Waimea nonprofit Five Mountains Hawaii has kicked off a new campaign aimed not only at youth, but also parents and caregivers, as part of a federally funded effort to slash underage drinking on Hawaii Island.
The 501(c)(3) was recently awarded a $100,000 Hawaii County contract to implement a public awareness and coalition-building campaign to prevent underage alcohol consumption on the Big Island. Funding for the contract is derived from a federal grant administered by the state and county.
According to the 2010 revision of the Hawaii County Epidemiological Profile for Substance Abuse, which is a requirement of the Strategic Prevention Framework State Incentive Grant, 49.8 percent of 12th graders and 6.2 percent of sixth graders reported consuming alcohol in the past month.
“We want to raise awareness about the challenges we are facing in the community with underage drinking,” said Five Mountains Hawaii Executive Director Robin Mullin. “If people know more, we can do more to protect and support our youth.”
A variety of tactics will be used, including websites, social media, workshops and print, online and broadcast advertising, according to the nonprofit. T-shirts, information resource centers and community meetings and screenings of the documentary film, “Perils and Pearls in Paradise” are also part of the three-month campaign.
The campaign’s two websites, modelsnotbottles.org, which is aimed at adults, and beakamainotry.org, which is aimed at youth, are live.
The campaign is part of the second and final phase of the Hawaii Strategic Prevention Framework State Incentive Grant funded by the federal Substance Abuse Mental Health Services Administration. Awarded in 2006, the funding, about $2 million annually over five years, is administered by the state Department of Health’s Alcohol and Drug Abuse Division to each of the four counties, according to a 2010 progress report.
For both of the grant’s phases, first identifying issues and secondly implementing programs to address the issues, Hawaii County received about $2.4 million, according to the report. Of that money, 85 percent is directed toward implementing programs, such as Five Mountain Hawaii’s media campaign.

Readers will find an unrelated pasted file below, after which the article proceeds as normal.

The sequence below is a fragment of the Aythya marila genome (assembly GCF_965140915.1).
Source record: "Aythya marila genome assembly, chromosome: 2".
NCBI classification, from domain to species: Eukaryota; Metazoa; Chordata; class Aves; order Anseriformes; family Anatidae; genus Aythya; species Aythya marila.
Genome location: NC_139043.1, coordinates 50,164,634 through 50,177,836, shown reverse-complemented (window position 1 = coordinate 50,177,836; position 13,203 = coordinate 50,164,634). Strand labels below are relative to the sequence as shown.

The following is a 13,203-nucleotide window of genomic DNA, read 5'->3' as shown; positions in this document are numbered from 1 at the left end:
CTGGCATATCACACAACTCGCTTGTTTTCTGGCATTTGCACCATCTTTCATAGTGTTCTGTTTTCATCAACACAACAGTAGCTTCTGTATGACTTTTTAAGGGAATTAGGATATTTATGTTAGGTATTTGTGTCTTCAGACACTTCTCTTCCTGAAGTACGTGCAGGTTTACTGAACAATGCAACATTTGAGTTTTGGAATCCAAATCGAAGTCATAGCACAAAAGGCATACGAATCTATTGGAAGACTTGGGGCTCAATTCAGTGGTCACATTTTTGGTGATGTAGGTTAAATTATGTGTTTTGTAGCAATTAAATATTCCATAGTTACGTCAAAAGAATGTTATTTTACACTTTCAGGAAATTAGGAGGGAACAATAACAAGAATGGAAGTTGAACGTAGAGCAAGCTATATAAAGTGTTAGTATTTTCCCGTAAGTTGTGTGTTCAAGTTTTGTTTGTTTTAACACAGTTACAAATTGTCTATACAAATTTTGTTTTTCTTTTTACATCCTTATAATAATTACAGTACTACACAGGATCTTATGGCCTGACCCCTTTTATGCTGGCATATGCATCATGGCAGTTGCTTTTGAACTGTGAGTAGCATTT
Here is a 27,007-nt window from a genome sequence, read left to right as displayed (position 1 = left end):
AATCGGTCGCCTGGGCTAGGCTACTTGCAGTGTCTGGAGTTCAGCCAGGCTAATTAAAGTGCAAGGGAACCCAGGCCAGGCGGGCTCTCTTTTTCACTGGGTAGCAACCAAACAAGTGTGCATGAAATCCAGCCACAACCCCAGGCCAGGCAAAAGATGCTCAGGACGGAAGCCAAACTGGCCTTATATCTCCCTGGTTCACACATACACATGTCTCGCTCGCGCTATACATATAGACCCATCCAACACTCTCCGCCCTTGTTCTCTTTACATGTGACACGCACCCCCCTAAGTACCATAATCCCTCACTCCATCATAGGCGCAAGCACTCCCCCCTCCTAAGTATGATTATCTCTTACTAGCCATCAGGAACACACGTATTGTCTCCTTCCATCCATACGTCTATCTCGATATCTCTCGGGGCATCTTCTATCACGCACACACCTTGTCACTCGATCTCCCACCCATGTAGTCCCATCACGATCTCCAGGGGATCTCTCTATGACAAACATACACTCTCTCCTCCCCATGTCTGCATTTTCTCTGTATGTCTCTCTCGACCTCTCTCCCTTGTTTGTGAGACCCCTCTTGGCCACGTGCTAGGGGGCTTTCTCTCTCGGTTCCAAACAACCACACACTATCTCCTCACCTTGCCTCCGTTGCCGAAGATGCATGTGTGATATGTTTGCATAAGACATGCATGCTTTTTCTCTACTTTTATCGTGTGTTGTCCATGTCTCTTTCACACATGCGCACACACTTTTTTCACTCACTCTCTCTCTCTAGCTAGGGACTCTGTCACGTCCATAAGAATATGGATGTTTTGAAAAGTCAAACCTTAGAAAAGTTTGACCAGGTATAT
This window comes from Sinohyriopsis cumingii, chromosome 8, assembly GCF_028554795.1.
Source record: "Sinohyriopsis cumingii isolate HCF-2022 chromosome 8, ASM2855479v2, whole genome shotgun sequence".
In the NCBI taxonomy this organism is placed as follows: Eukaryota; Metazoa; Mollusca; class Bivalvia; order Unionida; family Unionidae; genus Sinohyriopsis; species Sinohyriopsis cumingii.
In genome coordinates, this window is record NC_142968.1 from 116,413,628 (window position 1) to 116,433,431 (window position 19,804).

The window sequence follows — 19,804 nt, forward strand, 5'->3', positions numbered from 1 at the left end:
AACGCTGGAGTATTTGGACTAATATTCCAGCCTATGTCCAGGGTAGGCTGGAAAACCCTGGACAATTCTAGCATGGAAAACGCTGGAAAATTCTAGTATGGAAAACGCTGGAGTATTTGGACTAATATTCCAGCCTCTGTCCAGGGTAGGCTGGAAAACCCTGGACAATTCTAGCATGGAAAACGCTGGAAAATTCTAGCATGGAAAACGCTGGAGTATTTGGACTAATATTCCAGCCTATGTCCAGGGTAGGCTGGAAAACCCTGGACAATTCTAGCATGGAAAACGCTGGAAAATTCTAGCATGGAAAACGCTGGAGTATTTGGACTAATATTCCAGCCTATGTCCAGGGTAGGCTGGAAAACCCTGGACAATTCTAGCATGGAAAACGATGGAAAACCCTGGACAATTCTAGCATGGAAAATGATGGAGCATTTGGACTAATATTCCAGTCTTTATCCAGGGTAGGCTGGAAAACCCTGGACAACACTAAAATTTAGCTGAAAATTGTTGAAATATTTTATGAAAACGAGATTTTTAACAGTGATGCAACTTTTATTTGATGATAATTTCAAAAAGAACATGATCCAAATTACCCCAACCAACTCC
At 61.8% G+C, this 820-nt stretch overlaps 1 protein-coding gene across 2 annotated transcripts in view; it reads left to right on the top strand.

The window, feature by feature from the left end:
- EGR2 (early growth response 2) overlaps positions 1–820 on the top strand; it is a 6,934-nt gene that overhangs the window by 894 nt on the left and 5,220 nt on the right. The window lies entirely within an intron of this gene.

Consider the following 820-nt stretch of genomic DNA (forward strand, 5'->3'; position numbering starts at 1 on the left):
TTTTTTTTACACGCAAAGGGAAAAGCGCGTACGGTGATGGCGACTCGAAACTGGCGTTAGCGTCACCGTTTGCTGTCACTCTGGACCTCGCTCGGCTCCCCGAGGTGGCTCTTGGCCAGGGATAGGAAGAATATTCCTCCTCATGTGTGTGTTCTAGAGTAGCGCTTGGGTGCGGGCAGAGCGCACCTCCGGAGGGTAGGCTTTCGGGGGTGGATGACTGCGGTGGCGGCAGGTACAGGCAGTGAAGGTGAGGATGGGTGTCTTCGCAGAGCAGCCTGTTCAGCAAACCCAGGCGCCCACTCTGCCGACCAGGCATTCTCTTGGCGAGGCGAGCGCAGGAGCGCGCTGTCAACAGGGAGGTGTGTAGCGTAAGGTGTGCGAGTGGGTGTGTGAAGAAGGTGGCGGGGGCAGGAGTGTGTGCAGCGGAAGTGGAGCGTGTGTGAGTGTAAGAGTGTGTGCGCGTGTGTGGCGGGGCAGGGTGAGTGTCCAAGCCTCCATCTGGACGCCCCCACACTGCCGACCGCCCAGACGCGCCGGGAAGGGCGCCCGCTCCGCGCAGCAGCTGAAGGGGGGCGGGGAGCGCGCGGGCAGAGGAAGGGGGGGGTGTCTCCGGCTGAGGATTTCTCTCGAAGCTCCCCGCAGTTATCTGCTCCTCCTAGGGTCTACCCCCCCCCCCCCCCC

Hawaii County Grant Management and Compliance Coordinator Clarysse Nunokawa, who is handling the SPF-SIG program, said while the five-year grant program was slated to end in 2011, the state and county were given a one-year extension to implement programs.
The federal grant’s goal is to prevent the onset and reduce the progression of substance abuse, including underage drinking; reduce substance abuse related problems; and build prevention capacity and infrastructure at the state and county levels.
Hawaii Island’s goal, identified in the grant-related Hawaii County Epidemiological Profile for Substance Abuse, is to reduce and prevent alcohol consumption among youth between the ages of 12 and 17 years old.
That goal was identified after the profile found that while protective factors are present, the island is impacted by gender, grade and ethnic differences in alcohol use; higher usage rates of alcohol by youth in the county compared to the state; and easy access to alcohol through various means, including parents, family, friends and people in the community.
“The research shows there’s really acceptance around drinking, so now we’re trying to change those social norms and behaviors,” Nunokawa said.“We hope to build strong youth that make good decisions in their lives.”